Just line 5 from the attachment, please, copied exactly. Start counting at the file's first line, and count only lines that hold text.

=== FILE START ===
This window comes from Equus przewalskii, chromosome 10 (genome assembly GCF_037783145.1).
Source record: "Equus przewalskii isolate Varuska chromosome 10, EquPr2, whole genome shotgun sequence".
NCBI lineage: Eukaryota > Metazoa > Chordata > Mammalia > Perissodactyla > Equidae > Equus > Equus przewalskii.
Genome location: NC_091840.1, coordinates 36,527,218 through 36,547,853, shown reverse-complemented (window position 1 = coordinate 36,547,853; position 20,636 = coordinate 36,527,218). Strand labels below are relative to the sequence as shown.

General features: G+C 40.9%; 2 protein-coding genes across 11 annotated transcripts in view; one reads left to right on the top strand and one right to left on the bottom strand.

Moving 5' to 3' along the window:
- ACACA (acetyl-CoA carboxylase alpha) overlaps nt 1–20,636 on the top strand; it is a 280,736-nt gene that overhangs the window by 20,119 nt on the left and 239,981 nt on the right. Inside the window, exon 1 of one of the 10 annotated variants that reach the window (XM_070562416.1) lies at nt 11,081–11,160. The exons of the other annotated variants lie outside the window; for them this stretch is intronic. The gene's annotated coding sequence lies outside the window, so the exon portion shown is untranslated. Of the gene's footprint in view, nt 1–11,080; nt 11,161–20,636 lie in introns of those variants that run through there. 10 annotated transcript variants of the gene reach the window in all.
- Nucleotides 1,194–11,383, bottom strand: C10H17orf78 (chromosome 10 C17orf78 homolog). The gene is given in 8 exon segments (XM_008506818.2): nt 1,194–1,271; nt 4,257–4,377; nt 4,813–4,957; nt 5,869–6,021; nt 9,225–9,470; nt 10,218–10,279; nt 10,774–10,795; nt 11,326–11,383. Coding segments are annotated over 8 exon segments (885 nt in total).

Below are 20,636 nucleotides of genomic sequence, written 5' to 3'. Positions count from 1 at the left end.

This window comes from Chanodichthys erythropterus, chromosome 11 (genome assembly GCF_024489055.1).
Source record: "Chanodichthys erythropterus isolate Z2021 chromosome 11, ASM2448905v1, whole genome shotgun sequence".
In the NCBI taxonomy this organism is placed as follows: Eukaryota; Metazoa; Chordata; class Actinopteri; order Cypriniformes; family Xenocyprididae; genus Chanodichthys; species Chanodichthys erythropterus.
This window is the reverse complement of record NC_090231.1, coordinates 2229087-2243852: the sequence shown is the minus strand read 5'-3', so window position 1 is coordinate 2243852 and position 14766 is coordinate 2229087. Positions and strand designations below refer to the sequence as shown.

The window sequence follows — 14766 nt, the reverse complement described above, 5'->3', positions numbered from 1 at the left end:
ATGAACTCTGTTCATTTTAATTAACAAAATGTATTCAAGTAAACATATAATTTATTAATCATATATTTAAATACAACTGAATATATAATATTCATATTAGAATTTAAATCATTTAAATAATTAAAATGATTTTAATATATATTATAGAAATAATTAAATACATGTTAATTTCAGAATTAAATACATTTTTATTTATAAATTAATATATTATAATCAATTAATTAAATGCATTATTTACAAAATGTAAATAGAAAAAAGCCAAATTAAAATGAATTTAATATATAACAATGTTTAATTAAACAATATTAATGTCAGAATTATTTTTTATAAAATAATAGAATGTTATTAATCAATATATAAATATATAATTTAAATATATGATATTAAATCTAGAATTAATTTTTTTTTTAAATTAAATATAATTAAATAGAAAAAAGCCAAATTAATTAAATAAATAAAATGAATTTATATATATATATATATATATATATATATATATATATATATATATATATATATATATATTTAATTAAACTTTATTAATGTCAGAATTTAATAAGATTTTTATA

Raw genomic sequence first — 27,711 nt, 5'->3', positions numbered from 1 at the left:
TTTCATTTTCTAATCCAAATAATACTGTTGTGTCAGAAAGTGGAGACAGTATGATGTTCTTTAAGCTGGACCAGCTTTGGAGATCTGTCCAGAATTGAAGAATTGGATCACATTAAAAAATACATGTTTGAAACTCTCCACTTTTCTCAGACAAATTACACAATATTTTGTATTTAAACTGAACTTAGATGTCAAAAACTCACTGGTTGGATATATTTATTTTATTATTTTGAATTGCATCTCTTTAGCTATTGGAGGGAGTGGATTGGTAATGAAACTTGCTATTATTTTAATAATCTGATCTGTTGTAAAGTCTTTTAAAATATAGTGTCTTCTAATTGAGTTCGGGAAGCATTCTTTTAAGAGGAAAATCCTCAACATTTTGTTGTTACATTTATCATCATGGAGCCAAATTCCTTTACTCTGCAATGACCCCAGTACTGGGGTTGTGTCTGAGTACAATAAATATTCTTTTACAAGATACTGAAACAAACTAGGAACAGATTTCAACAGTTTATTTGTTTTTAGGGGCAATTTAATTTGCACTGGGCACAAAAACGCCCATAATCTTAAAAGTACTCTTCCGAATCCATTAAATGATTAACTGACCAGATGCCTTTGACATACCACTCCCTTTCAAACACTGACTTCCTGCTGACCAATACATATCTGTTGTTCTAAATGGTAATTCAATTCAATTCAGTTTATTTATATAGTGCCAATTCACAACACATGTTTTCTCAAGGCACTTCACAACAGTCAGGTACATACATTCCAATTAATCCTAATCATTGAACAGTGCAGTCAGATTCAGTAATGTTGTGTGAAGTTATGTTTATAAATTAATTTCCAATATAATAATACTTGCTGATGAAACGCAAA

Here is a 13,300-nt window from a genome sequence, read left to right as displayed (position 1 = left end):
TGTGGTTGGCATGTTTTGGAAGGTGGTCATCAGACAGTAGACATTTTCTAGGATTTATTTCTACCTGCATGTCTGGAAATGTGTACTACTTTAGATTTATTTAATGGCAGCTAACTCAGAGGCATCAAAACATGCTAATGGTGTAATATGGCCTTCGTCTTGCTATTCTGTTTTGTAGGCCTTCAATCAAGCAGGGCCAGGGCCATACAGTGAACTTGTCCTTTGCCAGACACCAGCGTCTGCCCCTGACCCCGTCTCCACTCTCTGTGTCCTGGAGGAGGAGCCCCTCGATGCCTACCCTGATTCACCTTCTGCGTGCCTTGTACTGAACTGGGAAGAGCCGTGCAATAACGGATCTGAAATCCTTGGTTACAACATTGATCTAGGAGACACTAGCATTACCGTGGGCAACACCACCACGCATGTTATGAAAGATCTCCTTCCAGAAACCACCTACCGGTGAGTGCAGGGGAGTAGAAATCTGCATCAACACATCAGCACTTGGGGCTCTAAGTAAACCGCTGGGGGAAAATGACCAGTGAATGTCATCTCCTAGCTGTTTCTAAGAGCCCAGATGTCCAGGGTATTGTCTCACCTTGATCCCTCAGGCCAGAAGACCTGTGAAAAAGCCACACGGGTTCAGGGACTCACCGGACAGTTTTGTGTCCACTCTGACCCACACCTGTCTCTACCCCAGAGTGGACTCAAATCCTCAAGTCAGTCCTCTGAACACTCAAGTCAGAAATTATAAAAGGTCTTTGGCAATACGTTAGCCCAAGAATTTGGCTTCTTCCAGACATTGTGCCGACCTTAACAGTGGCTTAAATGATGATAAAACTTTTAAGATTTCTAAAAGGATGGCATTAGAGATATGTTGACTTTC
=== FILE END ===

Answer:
General features: G+C 40.9%; 2 protein-coding genes across 11 annotated transcripts in view; one reads left to right on the top strand and one right to left on the bottom strand.